The Structure and Dynamics of Patterned Nanospheres - Rigoberto Hernandez
From Katie Gentilello on February 28th, 2017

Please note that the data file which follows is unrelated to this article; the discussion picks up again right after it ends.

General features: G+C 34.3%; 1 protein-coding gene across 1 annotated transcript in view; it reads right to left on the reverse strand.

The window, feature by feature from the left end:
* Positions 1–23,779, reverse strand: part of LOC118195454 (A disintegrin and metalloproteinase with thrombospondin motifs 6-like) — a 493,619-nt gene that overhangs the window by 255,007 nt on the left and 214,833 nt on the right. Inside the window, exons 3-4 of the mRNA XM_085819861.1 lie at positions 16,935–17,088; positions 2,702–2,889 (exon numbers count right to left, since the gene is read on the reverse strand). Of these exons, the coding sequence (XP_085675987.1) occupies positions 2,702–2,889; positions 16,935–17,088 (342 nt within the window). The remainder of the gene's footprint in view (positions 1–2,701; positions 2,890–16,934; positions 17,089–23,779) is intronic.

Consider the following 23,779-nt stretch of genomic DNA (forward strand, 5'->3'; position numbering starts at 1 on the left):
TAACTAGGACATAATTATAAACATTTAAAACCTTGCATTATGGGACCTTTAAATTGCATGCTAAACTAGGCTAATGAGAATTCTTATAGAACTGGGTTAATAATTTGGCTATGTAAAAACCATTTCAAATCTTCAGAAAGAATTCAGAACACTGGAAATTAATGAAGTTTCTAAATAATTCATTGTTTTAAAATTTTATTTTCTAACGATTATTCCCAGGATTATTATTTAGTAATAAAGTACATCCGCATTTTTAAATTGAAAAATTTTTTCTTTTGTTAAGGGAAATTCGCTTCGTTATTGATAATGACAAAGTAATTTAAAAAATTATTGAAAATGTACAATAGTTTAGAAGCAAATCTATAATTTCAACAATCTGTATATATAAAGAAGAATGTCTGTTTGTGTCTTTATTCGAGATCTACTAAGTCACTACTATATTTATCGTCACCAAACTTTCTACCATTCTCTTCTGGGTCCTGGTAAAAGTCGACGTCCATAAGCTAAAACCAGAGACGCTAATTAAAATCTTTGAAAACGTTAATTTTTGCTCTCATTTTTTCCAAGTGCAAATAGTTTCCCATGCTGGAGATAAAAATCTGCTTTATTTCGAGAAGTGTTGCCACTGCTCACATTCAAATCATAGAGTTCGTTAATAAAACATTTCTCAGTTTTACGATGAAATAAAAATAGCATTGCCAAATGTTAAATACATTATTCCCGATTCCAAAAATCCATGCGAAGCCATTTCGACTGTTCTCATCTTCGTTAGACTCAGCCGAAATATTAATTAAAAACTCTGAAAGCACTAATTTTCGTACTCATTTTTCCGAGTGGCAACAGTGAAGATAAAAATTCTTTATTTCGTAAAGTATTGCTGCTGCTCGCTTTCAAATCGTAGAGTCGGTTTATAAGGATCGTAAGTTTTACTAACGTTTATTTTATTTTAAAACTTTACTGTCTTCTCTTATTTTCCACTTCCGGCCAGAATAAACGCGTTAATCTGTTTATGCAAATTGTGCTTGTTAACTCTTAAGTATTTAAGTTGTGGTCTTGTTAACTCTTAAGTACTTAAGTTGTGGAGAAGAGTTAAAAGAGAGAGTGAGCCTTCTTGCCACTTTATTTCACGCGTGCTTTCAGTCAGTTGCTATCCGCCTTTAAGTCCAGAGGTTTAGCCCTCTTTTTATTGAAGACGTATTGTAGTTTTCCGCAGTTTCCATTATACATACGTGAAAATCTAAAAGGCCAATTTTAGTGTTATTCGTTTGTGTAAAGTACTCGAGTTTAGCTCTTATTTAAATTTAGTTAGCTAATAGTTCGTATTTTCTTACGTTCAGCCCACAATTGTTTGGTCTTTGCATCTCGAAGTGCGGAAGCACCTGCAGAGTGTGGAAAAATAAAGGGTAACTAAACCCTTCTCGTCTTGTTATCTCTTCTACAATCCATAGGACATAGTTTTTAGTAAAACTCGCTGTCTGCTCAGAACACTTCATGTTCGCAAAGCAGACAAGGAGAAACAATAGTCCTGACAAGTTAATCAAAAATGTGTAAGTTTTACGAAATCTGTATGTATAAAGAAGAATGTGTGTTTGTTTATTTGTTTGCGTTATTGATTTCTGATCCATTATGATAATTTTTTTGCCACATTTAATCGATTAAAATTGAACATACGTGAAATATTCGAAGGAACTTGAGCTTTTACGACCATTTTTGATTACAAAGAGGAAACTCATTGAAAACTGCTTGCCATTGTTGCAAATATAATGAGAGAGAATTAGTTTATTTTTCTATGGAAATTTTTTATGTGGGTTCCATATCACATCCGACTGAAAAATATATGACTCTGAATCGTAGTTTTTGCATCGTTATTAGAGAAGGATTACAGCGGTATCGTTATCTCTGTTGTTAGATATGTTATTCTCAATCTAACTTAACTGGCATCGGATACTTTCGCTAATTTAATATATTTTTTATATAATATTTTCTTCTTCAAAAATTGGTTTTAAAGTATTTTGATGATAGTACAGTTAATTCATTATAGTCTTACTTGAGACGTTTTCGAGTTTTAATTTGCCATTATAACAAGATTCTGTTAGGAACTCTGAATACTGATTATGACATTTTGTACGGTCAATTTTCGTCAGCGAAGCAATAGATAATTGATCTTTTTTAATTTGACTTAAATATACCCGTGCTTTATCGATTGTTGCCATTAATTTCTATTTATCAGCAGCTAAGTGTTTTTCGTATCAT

Colloidal dispersions have been useful for many applications, particularly because of the balance of microscopic heterogeneity and the wealth of tunable properties they exhibit at macroscopic length scales. At the small extreme of nanoparticles, the patterning on the surface can be controlled through chemistry. An assembly of nanospheres can consequently exhibit a wealth of structural properties. Perhaps surprisingly, Janus particles (those with oppositely charged hemispheres), were seen to exhibit similar equilibrium structure as uniformly interacting particles [J. Chem. Phys. 137, 044505 (2012)]. Their dynamics, however, are quite sensitive to the patterning of the surface [J. Chem. Phys. 138, 184903 (2013)]. Course-graining of the particles into spherically symmetric interactions leads to different time scales in the structuring of the particles than that which can be captured by time-rescaling or uniform dissipative mechanism. Higher-multiplicity striped particles (beyond the two found in Janus particles) offer the possibility that commensurability in the overlap of the stripes can give rise to dramatic density effects on their structure [J. Chem. Pnys., 140, 034701 (2014)]. We will report the behavior for a range of stripes up to seven and examine the trends for even and odd patterns.